Last time we have covered the topic about flashing STM32 microcontrollers using bootlaoder. This is the most comfortable and cheapest way of loading programs to MCU memory. But this isn’t the only way of doing this. The software can also be downloaded to using JTAG adapter which is used for debugging. This time we are not digging into debugging but staying only with programming.
You can download latest J-Link software from Segger Download page. You will be asked for adapter serial number which can be found on the back side of J-Link adapter. Once installed you will get a bunch of programs used for various purposes. We are going to use J-Flash ARM which is used for programming microcontrollers using J-Link Adapter. J-Flash ARM is a GUI interface that allows easy work with ARM microcontrollers. It supports most of the ARM microcontrollers including ARM7/9/11 and Cortex-M0/M3. Programming speed reaches up to 150kB/s.
Lets start J-Flash ARM to give it a try.
This is main window where you can see project details, Flash contents to be uploaded and LOG messages. If you have already connected your J-Link adapter to ARM board you can load compiled binary in any popular format like .hex, bin, etc.
Once loaded you will see its contents in a window. Next, you can go directly to menu Target->Program&Verify. The adapter will automatically connect to target and initiate programming. If the programmed memory area isn’t empty you will be asked if you need to erase overwritten area:
Usually, you would go with Yes.
After a couple of seconds its done:
To start your program without hitting the reset button, you can go to menu Target->Start Application or hit an F9 keyboard key. This is it for basic programming. Let us go quickly through what else we can do with J-Flash ARM. Almost all fun can be reached within the Target menu:
Here you can see a Test function where you can test programming and reading speed. Here are my test results:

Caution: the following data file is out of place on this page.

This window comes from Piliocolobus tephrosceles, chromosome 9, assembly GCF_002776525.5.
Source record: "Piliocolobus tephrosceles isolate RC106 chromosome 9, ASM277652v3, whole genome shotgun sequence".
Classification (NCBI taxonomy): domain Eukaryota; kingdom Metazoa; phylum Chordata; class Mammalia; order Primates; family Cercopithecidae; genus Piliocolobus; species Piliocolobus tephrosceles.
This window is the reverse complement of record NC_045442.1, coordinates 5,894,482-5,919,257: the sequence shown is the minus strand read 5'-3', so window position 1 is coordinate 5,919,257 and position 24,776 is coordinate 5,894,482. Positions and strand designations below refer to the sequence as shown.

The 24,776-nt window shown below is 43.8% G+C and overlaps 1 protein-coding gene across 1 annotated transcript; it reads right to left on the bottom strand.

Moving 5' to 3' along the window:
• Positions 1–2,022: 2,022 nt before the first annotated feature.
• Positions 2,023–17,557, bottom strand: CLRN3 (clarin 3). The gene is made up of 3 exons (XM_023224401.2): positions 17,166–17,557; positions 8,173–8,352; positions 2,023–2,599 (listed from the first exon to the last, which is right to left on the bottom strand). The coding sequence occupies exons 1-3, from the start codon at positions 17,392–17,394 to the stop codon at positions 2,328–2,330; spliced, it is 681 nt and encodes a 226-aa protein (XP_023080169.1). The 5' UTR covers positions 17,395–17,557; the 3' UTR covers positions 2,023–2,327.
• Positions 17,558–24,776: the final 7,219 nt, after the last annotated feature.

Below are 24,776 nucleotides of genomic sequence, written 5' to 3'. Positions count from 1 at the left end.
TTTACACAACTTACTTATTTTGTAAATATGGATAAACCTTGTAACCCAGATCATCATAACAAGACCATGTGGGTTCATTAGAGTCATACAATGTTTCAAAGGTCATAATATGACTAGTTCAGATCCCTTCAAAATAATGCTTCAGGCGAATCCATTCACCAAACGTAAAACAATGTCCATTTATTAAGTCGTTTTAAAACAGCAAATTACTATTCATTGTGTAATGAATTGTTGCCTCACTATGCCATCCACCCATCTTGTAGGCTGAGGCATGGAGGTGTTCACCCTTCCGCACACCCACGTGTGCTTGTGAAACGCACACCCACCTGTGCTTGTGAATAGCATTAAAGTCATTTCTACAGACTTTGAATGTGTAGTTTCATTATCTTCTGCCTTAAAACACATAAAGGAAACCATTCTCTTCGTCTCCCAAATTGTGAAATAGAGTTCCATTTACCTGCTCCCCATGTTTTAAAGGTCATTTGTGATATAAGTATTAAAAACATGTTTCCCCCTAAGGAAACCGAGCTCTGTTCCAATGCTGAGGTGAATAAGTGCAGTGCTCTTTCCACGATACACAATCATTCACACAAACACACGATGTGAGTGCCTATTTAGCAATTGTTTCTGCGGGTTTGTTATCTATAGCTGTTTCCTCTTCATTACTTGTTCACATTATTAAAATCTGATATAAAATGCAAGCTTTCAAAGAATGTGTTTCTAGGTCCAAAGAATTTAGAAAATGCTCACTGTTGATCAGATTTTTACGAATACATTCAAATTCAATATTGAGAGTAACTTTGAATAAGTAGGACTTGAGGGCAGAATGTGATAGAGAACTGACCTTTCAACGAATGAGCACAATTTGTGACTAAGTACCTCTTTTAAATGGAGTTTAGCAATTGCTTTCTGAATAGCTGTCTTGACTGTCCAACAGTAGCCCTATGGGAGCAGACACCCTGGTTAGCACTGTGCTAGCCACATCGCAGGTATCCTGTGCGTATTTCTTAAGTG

Also, you can secure or un-secure chip, check blank, fill flash memory with zeros, erase the chip, verify and so on. These are essential functions that you would expect from a programmer.
If you want more control of your programming, then you can change project settings. To enter the settings menu, you should go to Options-Project Settings. Here you will find several settings tabs. General, Target interface, CPU, Flash, and Production:
For instance, in Target Interface you will be able to select JTAG or SWD and speeds before initialization and after initialization. Usually, leave them to Auto to be safe. In CPU settings you can pick your device manually. Also, you can add some actions in to init sequence. By default, there is a reset signal sent. But you for some reason may do other stuff like adding delay. Production settings allow selecting some robust tasks when programming chips for production. Here you can even program device serial number into the selected memory location.
Usually, for prototyping, you don’t need to change any settings. It works fine out of the box. As you know, JTAG adapters are meant to be more than just programmers. Their primary purpose is debugging software. But if you have one, it can serve both purposes.